The Purpose of the Group
The Climate Grief Group of NWI is for those living with an awareness of loss due to climate change and the collapse of our environmental and social systems to create a safe space to share and witness our complex feelings—feelings like grief, despair, fear, and guilt—which are increasingly common in these times, but which are often unwelcome in mainstream activist spaces.
“There must be those among whom we can sit down and weep and still be counted as warriors.”— Adrienne Rich
Is This Group for Me?
Do you feel heartache, anxious, overwhelmed, or paralyzed by the climate crisis? Do you sometimes feel burnt out or worn thin? Do you feel pressure to stay positive or to stay active? Do you feel guilt about not having done enough? Do you need a space to process your feelings without judgment or a rush to answers or action? … Then this group is for you.
This is not the group for you if want to tell anyone else what they need to think or do. This is not the group for you if want someone else to tell you what to think or do.
If you are interested in participating in a group, please review the group agreements below. The group is open to the public, but because we want to create a safe space for discussion, the group moderator will ask you to answer the following questions before you join:
- What interests you about the group?
- What experience, if any, do you have with environmental activism. (None is required.)
- Do you understand that the purpose of this group is to create a safe space for people to share complex feelings about the climate crisis and environmental and social collapse and not a space to suggest (or argue about) solutions?
The Climate Grief Group of NWI was founded in Northwest Indiana. During this time of responsible social distancing, we are holding online meetings, which are open to those living outside the Northwest Indiana region.
Northwest Indiana sits on the southern shore of Lake Michigan, one of the largest bodies of freshwater in the world and is also one of the most ecologically diverse places in the United States. The Indiana Dunes National Park is home to ten different habitats: water, dune, swale, river, swamp, marsh, bog/fen, savanna, forest, and prairie; and the myriad fauna and flora that live in those habitats.
Northwest Indiana is also one of the most highly industrialized parts of the United States making it a front line community in the climate movement. The lakeshore is home to coal-fired power plant, two steel mills, and the largest tar sands refinery in the country, BP Whiting. One town in the region, East Chicago, is zoned 80% industrial and has been called the most industrialized city in the country. Cities like East Chicago are sacrifice zones which suffer from the worst effects environmental racism.
The Format of the Group
Explain the purpose of the group.
Outline the format of the group.
Review the group agreements. (See below.)
Share how we’ve been doing since the last group.
5. Food for Thought
Share a reading or video to prompt discussion.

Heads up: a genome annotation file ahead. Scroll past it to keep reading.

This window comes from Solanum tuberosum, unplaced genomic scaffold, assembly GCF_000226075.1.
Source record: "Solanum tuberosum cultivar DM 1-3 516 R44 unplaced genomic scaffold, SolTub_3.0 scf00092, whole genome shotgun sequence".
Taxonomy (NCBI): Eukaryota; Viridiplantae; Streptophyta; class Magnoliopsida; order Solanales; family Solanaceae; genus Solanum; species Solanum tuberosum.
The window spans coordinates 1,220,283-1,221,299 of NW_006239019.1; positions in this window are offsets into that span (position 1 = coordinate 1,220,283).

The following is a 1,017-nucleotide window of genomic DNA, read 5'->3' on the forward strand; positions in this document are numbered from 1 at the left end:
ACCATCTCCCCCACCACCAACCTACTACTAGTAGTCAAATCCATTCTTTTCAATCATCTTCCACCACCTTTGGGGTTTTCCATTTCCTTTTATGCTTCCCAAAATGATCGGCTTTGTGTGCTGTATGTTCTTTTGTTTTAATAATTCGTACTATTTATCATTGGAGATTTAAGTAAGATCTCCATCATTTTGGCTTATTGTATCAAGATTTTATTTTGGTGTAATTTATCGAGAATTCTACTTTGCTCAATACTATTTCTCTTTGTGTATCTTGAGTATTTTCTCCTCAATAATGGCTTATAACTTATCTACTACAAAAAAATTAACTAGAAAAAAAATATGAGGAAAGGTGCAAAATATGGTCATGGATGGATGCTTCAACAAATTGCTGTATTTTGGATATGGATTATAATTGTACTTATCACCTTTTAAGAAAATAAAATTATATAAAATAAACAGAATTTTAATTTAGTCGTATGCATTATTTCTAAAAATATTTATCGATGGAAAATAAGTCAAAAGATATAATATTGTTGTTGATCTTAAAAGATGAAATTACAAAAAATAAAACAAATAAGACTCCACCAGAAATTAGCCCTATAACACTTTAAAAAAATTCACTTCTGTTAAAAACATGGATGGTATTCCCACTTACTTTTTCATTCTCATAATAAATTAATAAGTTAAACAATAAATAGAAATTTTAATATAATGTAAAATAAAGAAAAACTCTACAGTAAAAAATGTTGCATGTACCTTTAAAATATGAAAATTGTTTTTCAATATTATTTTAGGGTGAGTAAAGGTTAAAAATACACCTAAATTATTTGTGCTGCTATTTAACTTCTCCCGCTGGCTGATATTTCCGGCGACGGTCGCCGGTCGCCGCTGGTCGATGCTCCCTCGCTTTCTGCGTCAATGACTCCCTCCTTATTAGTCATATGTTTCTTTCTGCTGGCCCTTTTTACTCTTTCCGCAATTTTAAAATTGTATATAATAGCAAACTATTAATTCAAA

Take turns sharing feelings in response to discussion prompt.
Recommend a reading or practice before the next group.
Share suggestions for improving the group.
End with an expression of gratitude.
Participants must agree to the following:
1. Take turns talking.
No interrupting or talking over others. Raise hands before speaking. Take deliberate pauses between each person’s turn to breathe and center ourselves.
2. When responding to others …
speak from a place that is calm, curious, and compassionate.
3. Respect the moderator’s efforts to maintain order.
Wait your turn or raise your hand to be called on. Stop speaking if the moderator asks you to pause.
4. If you experience a strong offense …
say “ouch!” and we will pause to address it together.
5. Appreciate the difference between intent and impact.
Know that an innocent intent does not excuse a harmful impact. Do not assume that a harmful impact means an intent to harm.
6. Speak from your personal experience.
Use “I” statements. Don’t prescribe behavior for others. Be witness for each other. Don’t try to “fix” anyone.
7. No solutions talk.
The group is a solutions-free zone, a place where we can talk about our feelings without a rush to action. This can be hard for many activists.
8. Step Up-Step Back.
If you tend to speak easily or often, step back. If you tend to remain quiet, step up.
9. Maintain privacy.
The identity of the participants and the substance of the conversation is confidential.
No sexist, racist, xenophobic, homophobic, transphobic, ableist, or body-shaming language.
During this time of responsible social distancing, we are only holding virtual meetings online.
In-person meetings are for those living in Northwest Indiana. Online meetings are open to to everyone regardless of where you live.
You can find the date/time and location of our next meeting on our public Facebook page.
Our private Facebook group is open to those who have attended at least one meeting.
National Suicide Hotline
If you are having thoughts of suicide, call 1-800-273-8255.